Friday, December 21, 2012
Ind. Courts - "David Camm's lawyers hint at defense in third murder trial"
A lengthy story by Grace Schneider posted this evening on the Louisville Courier Journal website.
Ind. Decisions - Court of Appeals issues 3 today (and 5 NFP)
For publication opinions today (3):
In Kenneth S. Tipton v. State of Indiana , a 13-page opinion, Judge May writes:
Kenneth Tipton was convicted of Class C felony criminal recklessness; Class D felony dealing in marijuana; and being an habitual offender after he shot at a house during a standoff with police. He argues on appeal the evidence was insufficient to convict him of criminal recklessness because that offense requires proof there was a risk of injury to a person, but nobody was in the house when he shot at it. We affirm. * * *In Patrick Austin v. State of Indiana , a 16-page opinion, Judge May writes:
As explained above, we believe someone shooting a gun at a residence may, for purposes of a criminal recklessness prosecution, create a substantial risk of bodily injury to another person even if the resident is away from home at the moment of the shooting. We must accordingly affirm Tipton’s conviction.
Patrick Austin appeals his conviction of and sentence for two counts of possession of cocaine as Class A felonies. Austin argues: the trial court erred by denying his motion for discharge under Criminal Rule 4; the trial court abused its discretion by admitting contested evidence; the trial court abused its discretion by rejecting his tendered jury instruction regarding constructive possession; and the sentence assigned by the trial court was both an abuse of discretion and inappropriate based on Austin’s character and offenses. We affirm.In Steven E. Malloch v. State of Indiana , a 39-page opinion, Sr. Judge Sharpnack writes:
Steven E. Malloch appeals his conviction for Class A felony child molesting, Ind. Code § 35-42-4-3(a)(1) (1998), for an incident involving his stepdaughter. We affirm.NFP civil opinions today (1):
NFP criminal opinions today (4):
Ind. Gov't. - More on "Auditors find accuracy and technology problems in state tax dept., follows $526M in errors"
Experts from Deloitte, a financial consulting firm, concluded the state agency placed so much emphasis on processing tax returns quickly that it compromised accuracy, resulting in errors state officials are still working to fix. * * *
Lesley Weidenbener of the Franklin College Statehouse news bureau noted that, on several occasions, Daniels had lauded the agency for its quick processing of tax returns.
“But the report said the agency’s strategic focus on cutting the time and cost of handling income tax returns meant ‘support areas such as information systems management and financial accounting and reporting appear to have been a lower priority for the organization,’ ” Weidenbener wrote.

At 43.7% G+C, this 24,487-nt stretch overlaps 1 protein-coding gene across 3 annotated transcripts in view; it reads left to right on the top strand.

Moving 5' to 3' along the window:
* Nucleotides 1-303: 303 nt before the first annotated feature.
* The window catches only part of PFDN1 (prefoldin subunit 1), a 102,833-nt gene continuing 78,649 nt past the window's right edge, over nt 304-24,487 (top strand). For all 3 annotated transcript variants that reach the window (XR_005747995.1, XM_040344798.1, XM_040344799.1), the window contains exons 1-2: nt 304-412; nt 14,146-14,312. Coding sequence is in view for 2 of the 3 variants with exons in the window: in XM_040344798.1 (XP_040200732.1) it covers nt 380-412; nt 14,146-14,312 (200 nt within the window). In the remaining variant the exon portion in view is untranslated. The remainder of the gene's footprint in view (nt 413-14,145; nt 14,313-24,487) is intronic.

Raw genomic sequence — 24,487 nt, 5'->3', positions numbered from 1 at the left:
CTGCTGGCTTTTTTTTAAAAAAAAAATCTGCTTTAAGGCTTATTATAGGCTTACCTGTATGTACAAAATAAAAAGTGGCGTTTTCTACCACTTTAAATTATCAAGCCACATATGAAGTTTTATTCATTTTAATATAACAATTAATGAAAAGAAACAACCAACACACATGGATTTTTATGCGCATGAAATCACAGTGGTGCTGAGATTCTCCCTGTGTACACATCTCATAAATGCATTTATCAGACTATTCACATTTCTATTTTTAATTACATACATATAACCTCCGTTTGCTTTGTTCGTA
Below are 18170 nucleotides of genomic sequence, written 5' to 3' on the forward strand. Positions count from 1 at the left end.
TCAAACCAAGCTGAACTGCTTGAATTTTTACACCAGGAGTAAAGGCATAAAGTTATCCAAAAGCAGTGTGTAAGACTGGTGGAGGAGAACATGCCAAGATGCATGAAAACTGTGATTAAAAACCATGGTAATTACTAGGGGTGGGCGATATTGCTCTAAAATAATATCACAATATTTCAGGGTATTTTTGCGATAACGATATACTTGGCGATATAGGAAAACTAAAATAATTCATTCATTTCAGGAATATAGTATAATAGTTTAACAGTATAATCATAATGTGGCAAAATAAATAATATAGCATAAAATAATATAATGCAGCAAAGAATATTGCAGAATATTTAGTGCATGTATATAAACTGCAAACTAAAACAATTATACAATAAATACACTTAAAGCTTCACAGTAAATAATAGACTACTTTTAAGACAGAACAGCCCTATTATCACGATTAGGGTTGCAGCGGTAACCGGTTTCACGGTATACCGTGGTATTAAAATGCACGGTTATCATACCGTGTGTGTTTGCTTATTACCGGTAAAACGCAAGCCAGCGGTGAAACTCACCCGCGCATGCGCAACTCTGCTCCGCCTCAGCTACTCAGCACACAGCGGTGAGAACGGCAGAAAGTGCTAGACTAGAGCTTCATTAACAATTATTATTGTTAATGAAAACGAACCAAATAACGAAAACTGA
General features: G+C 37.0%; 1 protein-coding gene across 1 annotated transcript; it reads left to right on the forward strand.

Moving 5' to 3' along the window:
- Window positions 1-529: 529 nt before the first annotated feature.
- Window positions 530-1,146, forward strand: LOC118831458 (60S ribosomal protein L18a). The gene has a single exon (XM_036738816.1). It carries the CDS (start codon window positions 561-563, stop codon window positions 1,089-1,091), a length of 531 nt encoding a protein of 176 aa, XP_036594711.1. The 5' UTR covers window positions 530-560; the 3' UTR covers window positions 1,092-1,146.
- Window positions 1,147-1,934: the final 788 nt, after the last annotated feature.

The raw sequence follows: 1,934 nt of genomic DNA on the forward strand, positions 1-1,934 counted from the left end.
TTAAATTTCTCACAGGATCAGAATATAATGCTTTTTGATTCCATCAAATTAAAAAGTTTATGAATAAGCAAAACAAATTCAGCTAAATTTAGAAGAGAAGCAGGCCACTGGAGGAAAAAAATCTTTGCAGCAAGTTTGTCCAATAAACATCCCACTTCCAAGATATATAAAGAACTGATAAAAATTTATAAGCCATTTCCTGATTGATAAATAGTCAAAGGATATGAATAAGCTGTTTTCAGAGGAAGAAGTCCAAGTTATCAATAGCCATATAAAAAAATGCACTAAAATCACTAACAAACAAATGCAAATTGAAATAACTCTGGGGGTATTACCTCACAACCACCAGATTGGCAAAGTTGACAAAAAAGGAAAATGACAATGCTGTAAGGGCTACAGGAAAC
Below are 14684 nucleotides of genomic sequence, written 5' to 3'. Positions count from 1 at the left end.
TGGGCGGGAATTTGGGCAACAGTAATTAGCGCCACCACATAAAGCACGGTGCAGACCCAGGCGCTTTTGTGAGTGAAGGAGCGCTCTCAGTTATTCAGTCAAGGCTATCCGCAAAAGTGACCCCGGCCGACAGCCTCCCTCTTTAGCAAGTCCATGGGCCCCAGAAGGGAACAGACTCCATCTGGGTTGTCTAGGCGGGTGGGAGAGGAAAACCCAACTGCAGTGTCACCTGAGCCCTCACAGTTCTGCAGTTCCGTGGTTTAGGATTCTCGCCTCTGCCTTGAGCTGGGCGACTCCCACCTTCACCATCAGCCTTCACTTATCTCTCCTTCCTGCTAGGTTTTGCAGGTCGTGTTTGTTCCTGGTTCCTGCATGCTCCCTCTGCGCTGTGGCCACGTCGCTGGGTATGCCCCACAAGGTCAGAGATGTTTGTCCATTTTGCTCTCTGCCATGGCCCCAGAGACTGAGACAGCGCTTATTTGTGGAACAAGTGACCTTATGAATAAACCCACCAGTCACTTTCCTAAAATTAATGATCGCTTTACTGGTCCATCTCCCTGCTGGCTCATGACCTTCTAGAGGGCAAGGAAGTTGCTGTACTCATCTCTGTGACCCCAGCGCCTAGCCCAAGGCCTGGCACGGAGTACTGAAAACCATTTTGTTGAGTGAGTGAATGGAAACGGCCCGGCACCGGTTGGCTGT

The good news is that, under new leadership and with the addition of more than 20 top-level managers, the accounting mistakes have been corrected and no additional, significant errors were found. Auditors, however, noted the state is not using the integrated software system that might prevent problems.
“The issues identified did not arise overnight; neither will they be fixed overnight,” Deloitte’s Kathie Schwerdtfeger told budget officials. “Many of the issues are complex and will require a significant investment of time and resources to address, while others may be able to be addressed quickly. The task of evaluating, prioritizing and remediating these issues will be great, especially in light of other competing priorities and sustaining day-to-day operations.”
One of those priorities should be a switch to the integrated software system cited by Deloitte. Revenue Commissioner Mike Alley said he had considered buying one but estimated it could cost $50 million.
While it’s a hefty expenditure, $50 million spent certainly is preferable to $526 million lost. In fact, a more efficient software system seems like an obvious priority for that additional $1.28 billion in the rosy revenue forecast.
Ind. Law - "Indiana law already allows teachers to carry guns"
That is the headline to this AP story by Charles Wilson that appeared in many state papers yesterday and today. It begins:
INDIANAPOLIS (AP) — While legislators in other states are wrestling with the idea of allowing teachers to carry guns in school, experts say Indiana law already allows it.The ILB cited the statute, IC 35-47-9, Dec. 19th in this entry.
The idea has gained traction following the school shooting in Connecticut.
Experts say in Indiana, anyone appointed as a school security guard can carry a gun on school property. But attorney Guy Relford says the law applies to anyone authorized by the school.
Sec. 2 provides:
A person who possesses a firearm:Sec. 1 of the law, however, contains exceptions:(1) in or on school property; (2) in or on property that is being used by a school for a school function; orcommits a Class D felony.
(3) on a school bus;
As added by P.L.140-1994, SEC.11.
This chapter does not apply to the following:Some (including perhaps a school's insurer) might not read it as perfectly clear that Indiana law already authorizes allowing teachers to carry guns in school as a matter of course.(1) A:As added by P.L.140-1994, SEC.11.(A) federal; (B) state; orlaw enforcement officer.
(2) A person who has been employed or authorized by:(A) a school; orto act as a security guard, perform or participate in a school function, or participate in any other activity authorized by a school.
(B) another person who owns or operates property being used by a school for a school function;
(3) A person who:(A) may legally possess a firearm; and
(B) possesses the firearm in a motor vehicle that is being operated by the person to transport another person to or from a school or a school function.